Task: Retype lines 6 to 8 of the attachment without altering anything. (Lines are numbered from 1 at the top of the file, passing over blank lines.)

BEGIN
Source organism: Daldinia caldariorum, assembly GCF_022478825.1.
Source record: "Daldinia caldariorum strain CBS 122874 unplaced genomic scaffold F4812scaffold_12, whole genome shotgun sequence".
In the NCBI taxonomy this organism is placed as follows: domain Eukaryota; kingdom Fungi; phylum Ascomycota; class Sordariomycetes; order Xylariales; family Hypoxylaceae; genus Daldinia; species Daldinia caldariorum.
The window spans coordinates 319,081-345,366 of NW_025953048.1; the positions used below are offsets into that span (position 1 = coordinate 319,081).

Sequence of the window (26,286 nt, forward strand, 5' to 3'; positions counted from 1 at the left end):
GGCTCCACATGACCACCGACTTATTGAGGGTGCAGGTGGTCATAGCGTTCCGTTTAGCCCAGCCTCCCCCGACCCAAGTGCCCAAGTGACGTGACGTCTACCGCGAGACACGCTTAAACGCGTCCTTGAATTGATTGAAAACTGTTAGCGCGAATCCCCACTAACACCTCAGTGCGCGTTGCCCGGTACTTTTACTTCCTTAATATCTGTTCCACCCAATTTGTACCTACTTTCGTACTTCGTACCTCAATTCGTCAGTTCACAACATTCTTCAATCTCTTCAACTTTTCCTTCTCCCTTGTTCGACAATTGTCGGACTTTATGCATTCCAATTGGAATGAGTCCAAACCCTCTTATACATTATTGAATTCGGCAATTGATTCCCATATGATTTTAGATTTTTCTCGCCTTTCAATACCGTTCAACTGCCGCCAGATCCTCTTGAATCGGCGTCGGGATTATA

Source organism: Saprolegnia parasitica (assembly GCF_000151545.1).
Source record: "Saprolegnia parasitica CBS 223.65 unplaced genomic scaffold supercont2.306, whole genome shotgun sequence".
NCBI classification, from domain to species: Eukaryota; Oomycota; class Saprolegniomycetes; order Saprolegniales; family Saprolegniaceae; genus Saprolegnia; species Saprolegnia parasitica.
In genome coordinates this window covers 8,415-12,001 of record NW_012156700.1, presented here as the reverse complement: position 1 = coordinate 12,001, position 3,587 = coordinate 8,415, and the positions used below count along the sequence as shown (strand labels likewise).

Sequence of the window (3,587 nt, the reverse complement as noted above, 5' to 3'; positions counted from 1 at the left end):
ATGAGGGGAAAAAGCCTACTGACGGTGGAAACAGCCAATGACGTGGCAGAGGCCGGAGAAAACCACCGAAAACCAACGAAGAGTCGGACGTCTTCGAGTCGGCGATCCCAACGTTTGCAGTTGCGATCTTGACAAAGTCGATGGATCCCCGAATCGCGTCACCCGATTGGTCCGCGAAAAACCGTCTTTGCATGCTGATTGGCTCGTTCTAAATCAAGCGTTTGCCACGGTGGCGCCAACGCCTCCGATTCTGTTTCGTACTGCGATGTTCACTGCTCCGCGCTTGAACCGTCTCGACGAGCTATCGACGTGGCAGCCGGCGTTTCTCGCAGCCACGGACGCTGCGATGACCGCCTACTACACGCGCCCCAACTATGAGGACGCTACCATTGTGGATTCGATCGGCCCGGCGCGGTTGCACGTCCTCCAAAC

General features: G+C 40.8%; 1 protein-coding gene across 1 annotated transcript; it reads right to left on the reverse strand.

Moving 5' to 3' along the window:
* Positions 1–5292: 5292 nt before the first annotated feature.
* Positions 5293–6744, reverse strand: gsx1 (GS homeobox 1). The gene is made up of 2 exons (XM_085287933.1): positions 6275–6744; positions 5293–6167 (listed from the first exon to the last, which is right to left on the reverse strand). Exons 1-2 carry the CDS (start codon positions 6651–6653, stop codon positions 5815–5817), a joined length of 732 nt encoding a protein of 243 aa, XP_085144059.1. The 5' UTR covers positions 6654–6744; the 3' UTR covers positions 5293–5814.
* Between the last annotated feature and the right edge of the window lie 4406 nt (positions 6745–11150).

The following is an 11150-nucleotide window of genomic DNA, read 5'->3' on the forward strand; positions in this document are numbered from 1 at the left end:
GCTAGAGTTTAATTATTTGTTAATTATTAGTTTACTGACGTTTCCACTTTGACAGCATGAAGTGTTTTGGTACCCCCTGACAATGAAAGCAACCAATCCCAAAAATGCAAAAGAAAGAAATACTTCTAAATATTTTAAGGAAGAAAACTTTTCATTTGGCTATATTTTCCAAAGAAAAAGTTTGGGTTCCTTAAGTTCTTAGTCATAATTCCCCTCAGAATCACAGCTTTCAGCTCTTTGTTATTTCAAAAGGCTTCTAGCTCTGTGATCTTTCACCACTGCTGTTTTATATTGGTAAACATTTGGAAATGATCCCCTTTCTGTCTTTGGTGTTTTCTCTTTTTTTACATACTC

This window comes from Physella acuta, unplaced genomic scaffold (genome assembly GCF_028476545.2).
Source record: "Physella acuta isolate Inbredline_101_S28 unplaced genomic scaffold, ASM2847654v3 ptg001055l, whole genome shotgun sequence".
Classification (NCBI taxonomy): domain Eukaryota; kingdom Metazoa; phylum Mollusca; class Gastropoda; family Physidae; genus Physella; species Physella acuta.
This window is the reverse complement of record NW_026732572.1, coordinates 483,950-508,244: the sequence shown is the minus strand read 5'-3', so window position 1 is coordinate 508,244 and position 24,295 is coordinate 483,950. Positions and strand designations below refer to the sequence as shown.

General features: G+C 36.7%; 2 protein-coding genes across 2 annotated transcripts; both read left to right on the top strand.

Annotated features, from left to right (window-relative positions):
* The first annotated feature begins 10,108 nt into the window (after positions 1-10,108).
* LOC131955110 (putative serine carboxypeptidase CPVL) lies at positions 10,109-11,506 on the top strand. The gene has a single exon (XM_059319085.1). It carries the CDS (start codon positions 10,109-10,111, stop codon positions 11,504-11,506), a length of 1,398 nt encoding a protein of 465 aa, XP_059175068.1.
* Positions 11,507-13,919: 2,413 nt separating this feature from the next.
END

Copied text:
GGCTCCACATGACCACCGACTTATTGAGGGTGCAGGTGGTCATAGCGTTCCGTTTAGCCCAGCCTCCCCCGACCCAAGTGCCCAAGTGACGTGACGTCTACCGCGAGACACGCTTAAACGCGTCCTTGAATTGATTGAAAACTGTTAGCGCGAATCCCCACTAACACCTCAGTGCGCGTTGCCCGGTACTTTTACTTCCTTAATATCTGTTCCACCCAATTTGTACCTACTTTCGTACTTCGTACCTCAATTCGTCAGTTCACAACATTCTTCAATCTCTTCAACTTTTCCTTCTCCCTTGTTCGACAATTGTCGGACTTTATGCATTCCAATTGGAATGAGTCCAAACCCTCTTATACATTATTGAATTCGGCAATTGATTCCCATATGATTTTAGATTTTTCTCGCCTTTCAATACCGTTCAACTGCCGCCAGATCCTCTTGAATCGGCGTCGGGATTATA

Source organism: Saprolegnia parasitica (assembly GCF_000151545.1).
Source record: "Saprolegnia parasitica CBS 223.65 unplaced genomic scaffold supercont2.306, whole genome shotgun sequence".